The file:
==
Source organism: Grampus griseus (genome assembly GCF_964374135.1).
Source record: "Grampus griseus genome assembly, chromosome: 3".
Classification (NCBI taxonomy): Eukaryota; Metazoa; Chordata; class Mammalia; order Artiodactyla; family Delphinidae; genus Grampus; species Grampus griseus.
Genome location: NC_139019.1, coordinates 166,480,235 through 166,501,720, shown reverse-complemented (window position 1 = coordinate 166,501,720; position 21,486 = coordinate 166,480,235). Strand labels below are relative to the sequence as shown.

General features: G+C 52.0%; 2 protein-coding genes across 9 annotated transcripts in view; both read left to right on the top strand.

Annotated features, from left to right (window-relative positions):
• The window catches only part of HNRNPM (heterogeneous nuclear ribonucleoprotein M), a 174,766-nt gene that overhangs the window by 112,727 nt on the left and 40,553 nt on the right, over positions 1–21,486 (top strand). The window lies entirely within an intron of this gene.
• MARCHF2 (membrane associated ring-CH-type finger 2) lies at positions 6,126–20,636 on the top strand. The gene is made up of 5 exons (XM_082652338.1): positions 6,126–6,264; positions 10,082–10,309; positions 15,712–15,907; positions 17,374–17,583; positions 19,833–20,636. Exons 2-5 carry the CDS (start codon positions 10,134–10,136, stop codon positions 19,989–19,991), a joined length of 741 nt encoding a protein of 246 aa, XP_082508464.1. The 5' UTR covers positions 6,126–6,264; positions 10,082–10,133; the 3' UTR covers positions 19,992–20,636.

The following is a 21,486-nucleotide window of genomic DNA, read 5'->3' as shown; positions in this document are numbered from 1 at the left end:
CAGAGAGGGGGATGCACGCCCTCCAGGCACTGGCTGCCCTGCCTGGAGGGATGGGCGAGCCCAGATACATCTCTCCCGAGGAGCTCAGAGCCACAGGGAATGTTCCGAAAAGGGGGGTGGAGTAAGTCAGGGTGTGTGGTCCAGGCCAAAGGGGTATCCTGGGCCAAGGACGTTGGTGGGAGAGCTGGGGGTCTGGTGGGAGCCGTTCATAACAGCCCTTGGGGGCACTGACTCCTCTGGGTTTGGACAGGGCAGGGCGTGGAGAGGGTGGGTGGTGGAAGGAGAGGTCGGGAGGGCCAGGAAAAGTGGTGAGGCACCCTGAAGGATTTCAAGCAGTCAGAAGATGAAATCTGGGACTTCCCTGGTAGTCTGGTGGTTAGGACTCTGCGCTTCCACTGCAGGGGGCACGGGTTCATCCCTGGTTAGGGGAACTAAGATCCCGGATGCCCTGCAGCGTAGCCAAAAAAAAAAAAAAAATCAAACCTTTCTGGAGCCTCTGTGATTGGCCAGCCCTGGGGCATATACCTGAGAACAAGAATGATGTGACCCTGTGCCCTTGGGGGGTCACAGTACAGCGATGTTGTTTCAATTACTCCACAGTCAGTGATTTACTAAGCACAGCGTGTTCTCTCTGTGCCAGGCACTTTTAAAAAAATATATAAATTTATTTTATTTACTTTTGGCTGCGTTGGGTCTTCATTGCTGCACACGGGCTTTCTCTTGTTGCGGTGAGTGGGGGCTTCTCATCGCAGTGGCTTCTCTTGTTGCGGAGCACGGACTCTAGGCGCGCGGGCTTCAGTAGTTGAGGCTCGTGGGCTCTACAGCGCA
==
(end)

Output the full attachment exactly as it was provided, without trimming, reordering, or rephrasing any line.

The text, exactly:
Source organism: Grampus griseus (genome assembly GCF_964374135.1).
Source record: "Grampus griseus genome assembly, chromosome: 3".
Classification (NCBI taxonomy): Eukaryota; Metazoa; Chordata; class Mammalia; order Artiodactyla; family Delphinidae; genus Grampus; species Grampus griseus.
Genome location: NC_139019.1, coordinates 166,480,235 through 166,501,720, shown reverse-complemented (window position 1 = coordinate 166,501,720; position 21,486 = coordinate 166,480,235). Strand labels below are relative to the sequence as shown.

General features: G+C 52.0%; 2 protein-coding genes across 9 annotated transcripts in view; both read left to right on the top strand.

Annotated features, from left to right (window-relative positions):
• The window catches only part of HNRNPM (heterogeneous nuclear ribonucleoprotein M), a 174,766-nt gene that overhangs the window by 112,727 nt on the left and 40,553 nt on the right, over positions 1–21,486 (top strand). The window lies entirely within an intron of this gene.
• MARCHF2 (membrane associated ring-CH-type finger 2) lies at positions 6,126–20,636 on the top strand. The gene is made up of 5 exons (XM_082652338.1): positions 6,126–6,264; positions 10,082–10,309; positions 15,712–15,907; positions 17,374–17,583; positions 19,833–20,636. Exons 2-5 carry the CDS (start codon positions 10,134–10,136, stop codon positions 19,989–19,991), a joined length of 741 nt encoding a protein of 246 aa, XP_082508464.1. The 5' UTR covers positions 6,126–6,264; positions 10,082–10,133; the 3' UTR covers positions 19,992–20,636.

The following is a 21,486-nucleotide window of genomic DNA, read 5'->3' as shown; positions in this document are numbered from 1 at the left end:
CAGAGAGGGGGATGCACGCCCTCCAGGCACTGGCTGCCCTGCCTGGAGGGATGGGCGAGCCCAGATACATCTCTCCCGAGGAGCTCAGAGCCACAGGGAATGTTCCGAAAAGGGGGGTGGAGTAAGTCAGGGTGTGTGGTCCAGGCCAAAGGGGTATCCTGGGCCAAGGACGTTGGTGGGAGAGCTGGGGGTCTGGTGGGAGCCGTTCATAACAGCCCTTGGGGGCACTGACTCCTCTGGGTTTGGACAGGGCAGGGCGTGGAGAGGGTGGGTGGTGGAAGGAGAGGTCGGGAGGGCCAGGAAAAGTGGTGAGGCACCCTGAAGGATTTCAAGCAGTCAGAAGATGAAATCTGGGACTTCCCTGGTAGTCTGGTGGTTAGGACTCTGCGCTTCCACTGCAGGGGGCACGGGTTCATCCCTGGTTAGGGGAACTAAGATCCCGGATGCCCTGCAGCGTAGCCAAAAAAAAAAAAAAAATCAAACCTTTCTGGAGCCTCTGTGATTGGCCAGCCCTGGGGCATATACCTGAGAACAAGAATGATGTGACCCTGTGCCCTTGGGGGGTCACAGTACAGCGATGTTGTTTCAATTACTCCACAGTCAGTGATTTACTAAGCACAGCGTGTTCTCTCTGTGCCAGGCACTTTTAAAAAAATATATAAATTTATTTTATTTACTTTTGGCTGCGTTGGGTCTTCATTGCTGCACACGGGCTTTCTCTTGTTGCGGTGAGTGGGGGCTTCTCATCGCAGTGGCTTCTCTTGTTGCGGAGCACGGACTCTAGGCGCGCGGGCTTCAGTAGTTGAGGCTCGTGGGCTCTACAGCGCA